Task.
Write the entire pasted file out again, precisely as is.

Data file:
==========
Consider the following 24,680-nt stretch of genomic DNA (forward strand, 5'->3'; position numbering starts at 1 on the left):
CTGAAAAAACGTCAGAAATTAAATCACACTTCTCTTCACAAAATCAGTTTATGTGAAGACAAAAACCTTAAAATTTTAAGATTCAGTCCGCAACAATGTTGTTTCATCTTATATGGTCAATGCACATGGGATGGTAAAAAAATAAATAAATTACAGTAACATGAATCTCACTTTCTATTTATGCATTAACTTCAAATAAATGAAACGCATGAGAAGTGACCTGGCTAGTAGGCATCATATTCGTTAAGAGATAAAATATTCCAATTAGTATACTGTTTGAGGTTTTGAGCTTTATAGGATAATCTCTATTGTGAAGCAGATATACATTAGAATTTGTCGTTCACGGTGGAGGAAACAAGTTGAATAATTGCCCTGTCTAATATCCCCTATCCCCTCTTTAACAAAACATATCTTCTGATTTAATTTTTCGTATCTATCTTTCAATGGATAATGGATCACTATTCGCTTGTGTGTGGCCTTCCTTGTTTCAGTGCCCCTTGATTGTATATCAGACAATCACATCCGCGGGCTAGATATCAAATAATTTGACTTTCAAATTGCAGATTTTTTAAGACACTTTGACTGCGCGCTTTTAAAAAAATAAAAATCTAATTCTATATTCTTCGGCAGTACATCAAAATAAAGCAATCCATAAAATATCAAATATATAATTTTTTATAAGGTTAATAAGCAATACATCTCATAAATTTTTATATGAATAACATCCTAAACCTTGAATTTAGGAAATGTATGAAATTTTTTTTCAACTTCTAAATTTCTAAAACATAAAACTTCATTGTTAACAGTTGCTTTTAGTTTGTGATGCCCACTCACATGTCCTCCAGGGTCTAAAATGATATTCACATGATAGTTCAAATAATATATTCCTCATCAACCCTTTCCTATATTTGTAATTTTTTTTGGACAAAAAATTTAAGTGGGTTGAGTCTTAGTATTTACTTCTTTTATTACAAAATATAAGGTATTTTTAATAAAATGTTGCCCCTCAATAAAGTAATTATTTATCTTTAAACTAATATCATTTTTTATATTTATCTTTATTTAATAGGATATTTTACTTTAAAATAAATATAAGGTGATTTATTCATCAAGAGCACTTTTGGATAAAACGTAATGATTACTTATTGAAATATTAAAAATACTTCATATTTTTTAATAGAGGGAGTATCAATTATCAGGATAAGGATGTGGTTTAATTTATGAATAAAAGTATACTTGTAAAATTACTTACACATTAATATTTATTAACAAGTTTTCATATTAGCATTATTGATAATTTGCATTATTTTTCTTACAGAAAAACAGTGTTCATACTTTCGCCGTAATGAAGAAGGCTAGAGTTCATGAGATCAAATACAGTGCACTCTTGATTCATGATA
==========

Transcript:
Consider the following 24,680-nt stretch of genomic DNA (forward strand, 5'->3'; position numbering starts at 1 on the left):
CTGAAAAAACGTCAGAAATTAAATCACACTTCTCTTCACAAAATCAGTTTATGTGAAGACAAAAACCTTAAAATTTTAAGATTCAGTCCGCAACAATGTTGTTTCATCTTATATGGTCAATGCACATGGGATGGTAAAAAAATAAATAAATTACAGTAACATGAATCTCACTTTCTATTTATGCATTAACTTCAAATAAATGAAACGCATGAGAAGTGACCTGGCTAGTAGGCATCATATTCGTTAAGAGATAAAATATTCCAATTAGTATACTGTTTGAGGTTTTGAGCTTTATAGGATAATCTCTATTGTGAAGCAGATATACATTAGAATTTGTCGTTCACGGTGGAGGAAACAAGTTGAATAATTGCCCTGTCTAATATCCCCTATCCCCTCTTTAACAAAACATATCTTCTGATTTAATTTTTCGTATCTATCTTTCAATGGATAATGGATCACTATTCGCTTGTGTGTGGCCTTCCTTGTTTCAGTGCCCCTTGATTGTATATCAGACAATCACATCCGCGGGCTAGATATCAAATAATTTGACTTTCAAATTGCAGATTTTTTAAGACACTTTGACTGCGCGCTTTTAAAAAAATAAAAATCTAATTCTATATTCTTCGGCAGTACATCAAAATAAAGCAATCCATAAAATATCAAATATATAATTTTTTATAAGGTTAATAAGCAATACATCTCATAAATTTTTATATGAATAACATCCTAAACCTTGAATTTAGGAAATGTATGAAATTTTTTTTCAACTTCTAAATTTCTAAAACATAAAACTTCATTGTTAACAGTTGCTTTTAGTTTGTGATGCCCACTCACATGTCCTCCAGGGTCTAAAATGATATTCACATGATAGTTCAAATAATATATTCCTCATCAACCCTTTCCTATATTTGTAATTTTTTTTGGACAAAAAATTTAAGTGGGTTGAGTCTTAGTATTTACTTCTTTTATTACAAAATATAAGGTATTTTTAATAAAATGTTGCCCCTCAATAAAGTAATTATTTATCTTTAAACTAATATCATTTTTTATATTTATCTTTATTTAATAGGATATTTTACTTTAAAATAAATATAAGGTGATTTATTCATCAAGAGCACTTTTGGATAAAACGTAATGATTACTTATTGAAATATTAAAAATACTTCATATTTTTTAATAGAGGGAGTATCAATTATCAGGATAAGGATGTGGTTTAATTTATGAATAAAAGTATACTTGTAAAATTACTTACACATTAATATTTATTAACAAGTTTTCATATTAGCATTATTGATAATTTGCATTATTTTTCTTACAGAAAAACAGTGTTCATACTTTCGCCGTAATGAAGAAGGCTAGAGTTCATGAGATCAAATACAGTGCACTCTTGATTCATGATA